(See Caption 1 - Illumination of the blue spots demonstrating the technique has been successful)
Bream and Whiting turn a brilliant pewter colour with pronounced yellow, while reef fish such as Coral Trout or Red Emperor turn magically scarlet. The transformation is immediate and truly amazing.
(See Caption 2 - A bream subdued on foam and handled with a glove is much easier to deal with – No matter if fishing from a boat, a beach or a rock wall)
Pelagic species also assume the same outstanding results, although the technique is slightly different and requires a little more attention and care. Discussion of pelagic killing technique will not take place here, other than to say that if a pelagic has been landed, killed and then ice brined in accordance with the guidelines herein (with a slightly different technique for locating the brain) – but failed to be handled with cotton gloves – the specimen will emerge from the brine with obvious hand prints upon the skin where the mere heat from human hands has burnt the animal. This reinforces the point of the high sensitivity of a fishes scales and that a cotton glove when fishing could well be considered mandatory.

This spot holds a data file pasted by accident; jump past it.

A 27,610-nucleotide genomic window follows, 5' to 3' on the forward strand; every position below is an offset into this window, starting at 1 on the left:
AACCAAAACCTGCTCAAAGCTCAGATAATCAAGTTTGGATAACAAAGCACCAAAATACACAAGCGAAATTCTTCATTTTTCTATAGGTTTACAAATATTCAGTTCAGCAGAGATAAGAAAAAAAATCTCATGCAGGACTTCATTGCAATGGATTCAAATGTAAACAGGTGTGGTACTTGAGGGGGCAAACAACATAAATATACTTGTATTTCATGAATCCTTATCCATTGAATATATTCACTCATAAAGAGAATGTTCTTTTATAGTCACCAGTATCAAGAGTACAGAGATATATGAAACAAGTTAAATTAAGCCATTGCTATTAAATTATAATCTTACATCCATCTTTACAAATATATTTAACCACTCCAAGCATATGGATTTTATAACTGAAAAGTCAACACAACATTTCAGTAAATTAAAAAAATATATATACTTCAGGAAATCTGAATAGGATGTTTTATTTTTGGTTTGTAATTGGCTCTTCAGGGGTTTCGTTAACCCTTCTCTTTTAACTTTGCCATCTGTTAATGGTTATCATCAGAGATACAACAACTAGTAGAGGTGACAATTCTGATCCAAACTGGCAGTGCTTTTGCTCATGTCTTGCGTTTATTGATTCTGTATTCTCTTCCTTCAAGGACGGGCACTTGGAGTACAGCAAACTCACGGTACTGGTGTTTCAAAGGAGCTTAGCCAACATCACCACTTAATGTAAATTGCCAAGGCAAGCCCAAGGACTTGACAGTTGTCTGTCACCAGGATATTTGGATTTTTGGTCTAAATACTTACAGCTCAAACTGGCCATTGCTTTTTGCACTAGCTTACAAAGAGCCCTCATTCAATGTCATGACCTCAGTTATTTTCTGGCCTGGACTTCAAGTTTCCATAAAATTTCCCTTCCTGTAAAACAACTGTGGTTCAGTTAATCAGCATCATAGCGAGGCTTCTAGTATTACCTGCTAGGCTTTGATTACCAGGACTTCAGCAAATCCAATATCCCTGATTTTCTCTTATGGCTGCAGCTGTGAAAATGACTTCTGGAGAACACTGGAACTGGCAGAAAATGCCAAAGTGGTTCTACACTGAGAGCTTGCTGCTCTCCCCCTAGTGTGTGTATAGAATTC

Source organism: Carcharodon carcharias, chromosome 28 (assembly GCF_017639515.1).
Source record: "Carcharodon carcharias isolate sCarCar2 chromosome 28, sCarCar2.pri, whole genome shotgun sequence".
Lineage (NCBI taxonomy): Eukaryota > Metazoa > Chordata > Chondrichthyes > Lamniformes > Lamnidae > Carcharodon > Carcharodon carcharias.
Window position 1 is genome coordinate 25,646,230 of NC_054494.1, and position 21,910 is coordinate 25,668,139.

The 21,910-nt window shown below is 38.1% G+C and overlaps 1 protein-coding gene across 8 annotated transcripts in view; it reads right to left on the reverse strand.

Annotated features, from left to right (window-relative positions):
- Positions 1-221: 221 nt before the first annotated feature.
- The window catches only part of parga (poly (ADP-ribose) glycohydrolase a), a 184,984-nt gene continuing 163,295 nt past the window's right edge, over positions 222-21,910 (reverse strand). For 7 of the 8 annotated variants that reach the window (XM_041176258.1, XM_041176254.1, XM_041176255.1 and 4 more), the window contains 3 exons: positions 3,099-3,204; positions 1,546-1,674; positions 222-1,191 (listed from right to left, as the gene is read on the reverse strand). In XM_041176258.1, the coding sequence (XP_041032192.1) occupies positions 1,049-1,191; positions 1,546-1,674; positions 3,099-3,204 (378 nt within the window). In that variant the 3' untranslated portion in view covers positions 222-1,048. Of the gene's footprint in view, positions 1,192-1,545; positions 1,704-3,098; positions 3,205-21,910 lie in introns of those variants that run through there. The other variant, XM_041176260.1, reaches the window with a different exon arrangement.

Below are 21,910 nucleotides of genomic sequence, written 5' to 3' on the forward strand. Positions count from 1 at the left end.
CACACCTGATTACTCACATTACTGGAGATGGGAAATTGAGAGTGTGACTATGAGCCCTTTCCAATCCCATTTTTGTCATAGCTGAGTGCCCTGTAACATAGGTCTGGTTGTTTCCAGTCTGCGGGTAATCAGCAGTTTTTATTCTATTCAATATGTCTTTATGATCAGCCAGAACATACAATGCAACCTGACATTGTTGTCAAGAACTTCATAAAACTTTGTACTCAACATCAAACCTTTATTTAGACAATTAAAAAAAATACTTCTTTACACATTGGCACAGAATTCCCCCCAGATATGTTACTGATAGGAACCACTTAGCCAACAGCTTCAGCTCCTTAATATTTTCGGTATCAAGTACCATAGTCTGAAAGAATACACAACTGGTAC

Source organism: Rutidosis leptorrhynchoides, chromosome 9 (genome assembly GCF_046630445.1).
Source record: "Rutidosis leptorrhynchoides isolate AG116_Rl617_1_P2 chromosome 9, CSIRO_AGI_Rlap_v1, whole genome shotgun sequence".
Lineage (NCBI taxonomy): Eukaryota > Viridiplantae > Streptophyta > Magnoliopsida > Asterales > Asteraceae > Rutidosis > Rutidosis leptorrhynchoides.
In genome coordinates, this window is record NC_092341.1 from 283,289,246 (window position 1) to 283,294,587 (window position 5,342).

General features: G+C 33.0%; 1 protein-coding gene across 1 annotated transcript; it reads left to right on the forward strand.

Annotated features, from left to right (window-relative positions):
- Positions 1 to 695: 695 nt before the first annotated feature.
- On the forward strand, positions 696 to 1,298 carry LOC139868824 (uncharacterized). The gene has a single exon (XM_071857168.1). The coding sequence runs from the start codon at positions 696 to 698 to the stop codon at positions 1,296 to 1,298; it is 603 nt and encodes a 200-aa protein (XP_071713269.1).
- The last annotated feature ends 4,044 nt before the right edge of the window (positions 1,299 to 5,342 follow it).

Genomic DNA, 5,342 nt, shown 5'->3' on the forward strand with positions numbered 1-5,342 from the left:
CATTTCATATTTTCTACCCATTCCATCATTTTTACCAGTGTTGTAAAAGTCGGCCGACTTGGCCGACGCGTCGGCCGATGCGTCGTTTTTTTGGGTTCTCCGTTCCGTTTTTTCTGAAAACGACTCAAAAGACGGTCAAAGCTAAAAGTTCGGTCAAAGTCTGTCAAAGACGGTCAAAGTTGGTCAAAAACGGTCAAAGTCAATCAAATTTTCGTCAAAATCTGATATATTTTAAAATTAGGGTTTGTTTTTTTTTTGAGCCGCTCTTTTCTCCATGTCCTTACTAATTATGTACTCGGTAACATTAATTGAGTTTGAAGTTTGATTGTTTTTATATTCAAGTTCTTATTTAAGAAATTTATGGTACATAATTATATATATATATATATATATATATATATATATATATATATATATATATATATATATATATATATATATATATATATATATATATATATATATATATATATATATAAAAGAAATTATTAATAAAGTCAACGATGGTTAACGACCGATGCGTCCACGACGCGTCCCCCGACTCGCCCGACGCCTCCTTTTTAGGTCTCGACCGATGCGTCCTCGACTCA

The art of Ike Jime can be performed on any fish, be it:
When practicing fishing, it is certain that everyone uses their own particular method of terminating the life of a fish once caught and kept. There are a few methods that instantly come to mind. These include but are not limited to:
Or the terribly barbaric: